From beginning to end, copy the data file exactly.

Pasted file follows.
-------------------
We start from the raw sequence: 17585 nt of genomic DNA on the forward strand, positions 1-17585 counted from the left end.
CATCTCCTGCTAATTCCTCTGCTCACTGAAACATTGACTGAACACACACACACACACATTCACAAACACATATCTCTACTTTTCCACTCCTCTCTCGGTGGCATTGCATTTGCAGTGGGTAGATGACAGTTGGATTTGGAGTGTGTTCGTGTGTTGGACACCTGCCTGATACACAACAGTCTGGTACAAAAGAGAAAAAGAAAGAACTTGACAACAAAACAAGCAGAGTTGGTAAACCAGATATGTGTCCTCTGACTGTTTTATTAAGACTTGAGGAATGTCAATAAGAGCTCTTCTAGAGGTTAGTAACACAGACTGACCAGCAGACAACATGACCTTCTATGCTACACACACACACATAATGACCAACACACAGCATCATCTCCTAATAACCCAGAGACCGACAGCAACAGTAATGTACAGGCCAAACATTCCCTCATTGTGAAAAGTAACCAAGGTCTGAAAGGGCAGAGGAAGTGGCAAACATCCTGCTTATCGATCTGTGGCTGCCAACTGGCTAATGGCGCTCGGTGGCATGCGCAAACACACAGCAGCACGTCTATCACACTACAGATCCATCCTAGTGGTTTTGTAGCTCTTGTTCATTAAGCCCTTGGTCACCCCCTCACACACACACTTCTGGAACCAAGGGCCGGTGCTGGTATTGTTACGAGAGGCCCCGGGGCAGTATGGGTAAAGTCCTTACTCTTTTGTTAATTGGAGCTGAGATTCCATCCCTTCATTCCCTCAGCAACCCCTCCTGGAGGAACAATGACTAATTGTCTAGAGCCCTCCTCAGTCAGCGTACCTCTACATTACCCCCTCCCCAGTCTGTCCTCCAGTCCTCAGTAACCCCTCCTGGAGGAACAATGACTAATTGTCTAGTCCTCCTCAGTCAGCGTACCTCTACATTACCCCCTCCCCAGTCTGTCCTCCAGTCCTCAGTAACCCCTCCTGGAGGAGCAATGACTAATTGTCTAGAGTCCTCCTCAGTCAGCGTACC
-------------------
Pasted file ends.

We start from the raw sequence: 17585 nt of genomic DNA on the forward strand, positions 1-17585 counted from the left end.
CATCTCCTGCTAATTCCTCTGCTCACTGAAACATTGACTGAACACACACACACACACATTCACAAACACATATCTCTACTTTTCCACTCCTCTCTCGGTGGCATTGCATTTGCAGTGGGTAGATGACAGTTGGATTTGGAGTGTGTTCGTGTGTTGGACACCTGCCTGATACACAACAGTCTGGTACAAAAGAGAAAAAGAAAGAACTTGACAACAAAACAAGCAGAGTTGGTAAACCAGATATGTGTCCTCTGACTGTTTTATTAAGACTTGAGGAATGTCAATAAGAGCTCTTCTAGAGGTTAGTAACACAGACTGACCAGCAGACAACATGACCTTCTATGCTACACACACACACATAATGACCAACACACAGCATCATCTCCTAATAACCCAGAGACCGACAGCAACAGTAATGTACAGGCCAAACATTCCCTCATTGTGAAAAGTAACCAAGGTCTGAAAGGGCAGAGGAAGTGGCAAACATCCTGCTTATCGATCTGTGGCTGCCAACTGGCTAATGGCGCTCGGTGGCATGCGCAAACACACAGCAGCACGTCTATCACACTACAGATCCATCCTAGTGGTTTTGTAGCTCTTGTTCATTAAGCCCTTGGTCACCCCCTCACACACACACTTCTGGAACCAAGGGCCGGTGCTGGTATTGTTACGAGAGGCCCCGGGGCAGTATGGGTAAAGTCCTTACTCTTTTGTTAATTGGAGCTGAGATTCCATCCCTTCATTCCCTCAGCAACCCCTCCTGGAGGAACAATGACTAATTGTCTAGAGCCCTCCTCAGTCAGCGTACCTCTACATTACCCCCTCCCCAGTCTGTCCTCCAGTCCTCAGTAACCCCTCCTGGAGGAACAATGACTAATTGTCTAGTCCTCCTCAGTCAGCGTACCTCTACATTACCCCCTCCCCAGTCTGTCCTCCAGTCCTCAGTAACCCCTCCTGGAGGAGCAATGACTAATTGTCTAGAGTCCTCCTCAGTCAGCGTACC